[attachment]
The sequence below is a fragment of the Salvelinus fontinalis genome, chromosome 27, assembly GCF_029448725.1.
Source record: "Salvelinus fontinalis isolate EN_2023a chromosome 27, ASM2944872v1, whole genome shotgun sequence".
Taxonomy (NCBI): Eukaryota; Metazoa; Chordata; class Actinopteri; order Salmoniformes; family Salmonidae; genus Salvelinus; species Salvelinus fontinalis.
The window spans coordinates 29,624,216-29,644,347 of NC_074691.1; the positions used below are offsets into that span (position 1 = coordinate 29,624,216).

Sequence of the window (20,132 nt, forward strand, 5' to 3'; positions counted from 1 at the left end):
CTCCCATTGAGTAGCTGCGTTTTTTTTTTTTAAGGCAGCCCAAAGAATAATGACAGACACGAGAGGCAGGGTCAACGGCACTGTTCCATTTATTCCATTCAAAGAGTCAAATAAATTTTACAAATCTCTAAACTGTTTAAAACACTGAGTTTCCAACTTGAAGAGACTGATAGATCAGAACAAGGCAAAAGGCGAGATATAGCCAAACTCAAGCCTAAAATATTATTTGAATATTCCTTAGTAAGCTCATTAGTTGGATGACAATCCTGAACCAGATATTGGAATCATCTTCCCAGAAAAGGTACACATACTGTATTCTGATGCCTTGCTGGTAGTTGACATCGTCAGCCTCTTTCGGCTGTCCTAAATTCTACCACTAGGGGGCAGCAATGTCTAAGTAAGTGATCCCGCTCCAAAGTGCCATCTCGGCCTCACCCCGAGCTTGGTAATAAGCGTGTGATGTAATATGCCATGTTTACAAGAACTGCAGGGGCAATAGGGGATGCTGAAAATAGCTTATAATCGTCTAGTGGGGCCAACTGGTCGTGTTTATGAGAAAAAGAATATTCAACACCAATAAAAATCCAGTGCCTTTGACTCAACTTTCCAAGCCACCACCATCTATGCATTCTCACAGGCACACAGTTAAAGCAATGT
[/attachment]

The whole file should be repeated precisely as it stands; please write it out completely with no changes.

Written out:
The sequence below is a fragment of the Salvelinus fontinalis genome, chromosome 27, assembly GCF_029448725.1.
Source record: "Salvelinus fontinalis isolate EN_2023a chromosome 27, ASM2944872v1, whole genome shotgun sequence".
Taxonomy (NCBI): Eukaryota; Metazoa; Chordata; class Actinopteri; order Salmoniformes; family Salmonidae; genus Salvelinus; species Salvelinus fontinalis.
The window spans coordinates 29,624,216-29,644,347 of NC_074691.1; the positions used below are offsets into that span (position 1 = coordinate 29,624,216).

Sequence of the window (20,132 nt, forward strand, 5' to 3'; positions counted from 1 at the left end):
CTCCCATTGAGTAGCTGCGTTTTTTTTTTTTAAGGCAGCCCAAAGAATAATGACAGACACGAGAGGCAGGGTCAACGGCACTGTTCCATTTATTCCATTCAAAGAGTCAAATAAATTTTACAAATCTCTAAACTGTTTAAAACACTGAGTTTCCAACTTGAAGAGACTGATAGATCAGAACAAGGCAAAAGGCGAGATATAGCCAAACTCAAGCCTAAAATATTATTTGAATATTCCTTAGTAAGCTCATTAGTTGGATGACAATCCTGAACCAGATATTGGAATCATCTTCCCAGAAAAGGTACACATACTGTATTCTGATGCCTTGCTGGTAGTTGACATCGTCAGCCTCTTTCGGCTGTCCTAAATTCTACCACTAGGGGGCAGCAATGTCTAAGTAAGTGATCCCGCTCCAAAGTGCCATCTCGGCCTCACCCCGAGCTTGGTAATAAGCGTGTGATGTAATATGCCATGTTTACAAGAACTGCAGGGGCAATAGGGGATGCTGAAAATAGCTTATAATCGTCTAGTGGGGCCAACTGGTCGTGTTTATGAGAAAAAGAATATTCAACACCAATAAAAATCCAGTGCCTTTGACTCAACTTTCCAAGCCACCACCATCTATGCATTCTCACAGGCACACAGTTAAAGCAATGT